Automated Layout Technologies, LLC v. Precision Steel Systems, LLC et al

Filing 66

ORDER - that the plaintiff's objection (filing 62 ) is overruled. Ordered by Chief Judge John M. Gerrard. (LKO)

Download PDF
IN THE UNITED STATES DISTRICT COURT FOR THE DISTRICT OF NEBRASKA AUTOMATED LAYOUT TECHNOLOGIES, LLC, Plaintiff and counterdefendant, vs. 4:20-CV-3127 ORDER PRECISION STEEL SYSTEMS and NICHOLAS DONNER, Defendants and counterclaimants. This matter is before the Court on the plaintiff's objection (filing 62) to the Magistrate Judge's order (filing 61) granting the defendants' motion to stay (filing 40) and staying this intellectual property dispute pending the U.S. Patent and Trademark Office's ex parte reexamination of the patent that the plaintiff claims the defendant is infringing. The Court may reconsider the Magistrate Judge's ruling on nondispositive pretrial matters only where it has been shown that the ruling is clearly erroneous or contrary to law. See 28 U.S.C. § 636(b)(1)(A); Ferguson v. United States, 484 F.3d 1068, 1076 (8th Cir. 2007). Because the Magistrate Judge's ruling here was neither, the Court will overrule the defendant's objection. The plaintiff first argues that the Magistrate Judge improperly shifted the burden of proof to it to oppose the stay. Filing 62 at 9-11. But the Court is unpersuaded by the plaintiff's construction of the Magistrate Judge's order. The plaintiff asserts that the burden-shifting is "evident" because the Magistrate Judge said little about whether the defendants met their burden of demonstrating the propriety of a stay, and instead discussed all the plaintiff's arguments in detail. See filing 62 at 10. It's hard for the Court to see how it's a bad thing that the Magistrate Judge discussed all of the plaintiff's arguments in detail.1 And contrary to the plaintiff's suggestion, the Magistrate Judge's order carefully explained the advantages to be found in staying the case. See filing 61 at 7-8. The plaintiff also argues that the Magistrate Judge committed clear error in opining that the parties' patent dispute "will be significantly, if not conclusively, impacted by the reexamination proceedings." Filing 62 at 11 (quoting filing 61 at 9). The plaintiff points out that not all the allegedly infringed claims of the patent are subject to reexamination, and that the defendants could still argue invalidity to this Court even if the USPTO rejects their arguments on ex parte reexamination. Filing 62 at 11-12. To begin with, that assumes the plaintiff will prevail before the USPTO. But fair enough—the plaintiff is entitled to show confidence in its patent. Even then, the Magistrate Judge fully weighed the advantages and disadvantages of a stay, even considering the possibility that some patent claims, or all of them, would remain intact after review. See filing 61 at 9. The plaintiff's argument fails to acknowledge the Magistrate Judge's reasoning. The Court recognizes that reasonable people might disagree about whether the benefits of staying this case outweigh the costs. But case progression is squarely in the Magistrate Judge's lane, and the Magistrate Judge carefully considered all the appropriate factors in deciding that this case, under these circumstances, should be stayed. The Magistrate Judge's order was neither clearly erroneous nor contrary to law. Accordingly, 1 As a matter of judicial opinion-writing, it's not at all uncommon for a court to discuss the losing party's arguments more thoroughly, in order to show that each argument was fully and fairly considered before its proponent was ruled against. -2- IT IS ORDERED that the plaintiff's objection (filing 62) is overruled. Dated this 7th day of June, 2021. BY THE COURT: John M. Gerrard Chief United States District Judge -3-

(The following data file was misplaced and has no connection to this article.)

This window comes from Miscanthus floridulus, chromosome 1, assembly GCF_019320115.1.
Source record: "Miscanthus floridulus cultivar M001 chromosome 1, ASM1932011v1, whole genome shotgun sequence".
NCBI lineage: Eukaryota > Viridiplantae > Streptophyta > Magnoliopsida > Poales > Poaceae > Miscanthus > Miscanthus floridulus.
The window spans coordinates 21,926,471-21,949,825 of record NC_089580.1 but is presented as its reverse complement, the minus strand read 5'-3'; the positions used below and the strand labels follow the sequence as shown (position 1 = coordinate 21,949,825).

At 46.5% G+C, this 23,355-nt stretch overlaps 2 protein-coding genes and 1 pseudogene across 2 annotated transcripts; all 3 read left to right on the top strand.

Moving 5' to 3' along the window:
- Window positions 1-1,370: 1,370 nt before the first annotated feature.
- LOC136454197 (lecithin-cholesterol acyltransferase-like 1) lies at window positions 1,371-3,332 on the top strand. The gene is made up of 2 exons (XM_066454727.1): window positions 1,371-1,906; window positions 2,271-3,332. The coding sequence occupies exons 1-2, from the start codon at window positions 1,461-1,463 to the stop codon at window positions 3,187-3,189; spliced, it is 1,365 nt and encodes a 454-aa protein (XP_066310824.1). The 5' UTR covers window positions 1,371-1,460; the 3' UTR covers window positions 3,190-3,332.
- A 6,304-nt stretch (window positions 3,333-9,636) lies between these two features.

Disclaimer: Justia Dockets & Filings provides public litigation records from the federal appellate and district courts. These filings and docket sheets should not be considered findings of fact or liability, nor do they necessarily reflect the view of Justia.

Why Is My Information Online?